Tendon Achilles repair (TA repair)

Achilles tendon is a tough band that comprises of a fibrous tissue which connects the calf muscles to the heel bone and it is also known as the calcaneal tendon. When the soleus muscles and the gastrocnemius muscles unite into one band of tissue becomes the Achilles tendon at the low end of the calf. Bursae which are the small sacs of fluid cushions the Achilles tendon at the heel. It is the strongest and the largest tendon in the human body.

Mainly, when calf muscle flex, the tendon pulls on the heel and this movement allows us to stand on our toes while walking, jumping or running. Though it has got strength, but the tendon is also vulnerable to injury, due to its limited blood supply and the high tensions placed on it.

Symptoms of Achilles tendon

Some of the symptoms that arouse before Achilles tendon are a mild ache in the back of the leg or above the heel after some sports activity including running. More severe pain may occur after prolonged stair climbing, running or sprinting.You might also experience some sort of tenderness or stiffness, especially in the morning, which casually improves with mild activity.

Causes of Achilles tendon

The structure of the tendon weaken up with age that makes it more susceptible to injury and is present particularly in people who may participate in sports only on the weekends or those who have suddenly increased the intensity of their running programs. It mostly occurs in men.

Risks of Achilles tendon

  • Physical problems– A naturally flat arch in your foot can put more strain on the Achilles tendon. Tendon strain also can be increased with obesity and tight calf muscles.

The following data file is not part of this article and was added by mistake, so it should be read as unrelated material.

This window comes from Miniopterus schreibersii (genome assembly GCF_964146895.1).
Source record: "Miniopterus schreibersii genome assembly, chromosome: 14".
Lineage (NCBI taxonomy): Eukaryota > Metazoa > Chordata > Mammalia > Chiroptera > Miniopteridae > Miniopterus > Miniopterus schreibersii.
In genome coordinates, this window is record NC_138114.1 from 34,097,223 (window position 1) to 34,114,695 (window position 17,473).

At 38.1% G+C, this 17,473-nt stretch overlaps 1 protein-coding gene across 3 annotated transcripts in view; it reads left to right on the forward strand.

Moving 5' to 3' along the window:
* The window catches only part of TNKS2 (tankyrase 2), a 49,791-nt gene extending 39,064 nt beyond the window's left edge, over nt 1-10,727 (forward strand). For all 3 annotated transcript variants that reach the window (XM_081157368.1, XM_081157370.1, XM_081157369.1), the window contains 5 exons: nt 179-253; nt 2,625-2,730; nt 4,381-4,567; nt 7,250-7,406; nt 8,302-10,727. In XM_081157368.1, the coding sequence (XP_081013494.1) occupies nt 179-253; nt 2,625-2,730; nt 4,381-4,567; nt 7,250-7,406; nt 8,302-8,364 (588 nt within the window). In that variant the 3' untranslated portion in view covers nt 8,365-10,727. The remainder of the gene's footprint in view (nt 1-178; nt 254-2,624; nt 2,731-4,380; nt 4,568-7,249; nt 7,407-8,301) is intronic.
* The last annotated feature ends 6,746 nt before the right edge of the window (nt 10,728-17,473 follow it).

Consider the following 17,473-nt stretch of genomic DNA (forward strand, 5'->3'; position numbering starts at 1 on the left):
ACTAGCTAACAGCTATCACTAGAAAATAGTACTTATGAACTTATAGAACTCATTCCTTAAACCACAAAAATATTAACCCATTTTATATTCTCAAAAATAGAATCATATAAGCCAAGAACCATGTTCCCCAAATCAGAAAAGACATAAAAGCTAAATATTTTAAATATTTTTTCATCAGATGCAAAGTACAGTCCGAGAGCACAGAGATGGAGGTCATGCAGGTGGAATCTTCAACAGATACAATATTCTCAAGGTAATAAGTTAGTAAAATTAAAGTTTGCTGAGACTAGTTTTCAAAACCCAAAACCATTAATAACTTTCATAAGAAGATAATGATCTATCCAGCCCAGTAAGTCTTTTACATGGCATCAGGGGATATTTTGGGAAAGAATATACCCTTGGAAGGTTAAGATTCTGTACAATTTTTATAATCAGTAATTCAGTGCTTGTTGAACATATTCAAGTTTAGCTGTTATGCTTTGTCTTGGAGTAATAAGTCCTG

• Training choices-Running in worn-out shoes can increase your risk and tendon pain occurs more frequently in cold weather than in warm weather. Also, running on hilly terrain can lead you in injury.
  • Medical conditions-Psoriasis or high blood pressure in people can lead to higher risk of developing Achilles tendinitis.
  • Medications– Use of Certain types of antibiotics, called fluoroquinolones, have been associated with higher rates of Achilles tendinitis.

 

Rehabilitation for Achilles tendon

Phase I- Surgery to two weeks after surgery

  • Rehabilitation appointments begin 14-16 days after surgery
  • Protection of the surgically repaired tendon
  • Wound healing Precautions
  • Continuous use of the boot in locked plantarflexion (20-30°)
  • Touchdown weight bearing (TDWB) using the axillary crutches
  • Keep the incision dry
  • Watch for signs of infection
  • Avoid long periods of dependent positioning of the foot during the first week to assist in wound
  • Upper Body Ergometer (UBE) circuit training Progression Criteria
  • Two weeks after surgery

Phase II- begin after meeting Phase 1 criteria, usually 2 -4 weeks after surgery)

  • Normalize gait with weight bearing as tolerated (WBAT) using the boot and axillary crutches
  • Protection of the post-surgical repair
  • Active dorsiflexion to neutral

Phase III- begin after meeting Phase 1 criteria, usually 2 -4 weeks after surgery)

  • Normalize gait on level surfaces without boot or heel lift
  • Single leg stand with good control for 10 seconds
  • Active ROM between 5° of dorsiflexion and 40° of plantarflexion

Phase IV- begin after meeting Phase 1 criteria, usually 2 -4 weeks after surgery)

  • Normalize gait on all surfaces without boot or heel lift
  • Single leg stand with good control for 10 seconds

Phase IV- begin after meeting Phase 1 criteria, usually 2 -4 weeks after surgery)

Good control and no pain with sport/work specific movements, including impact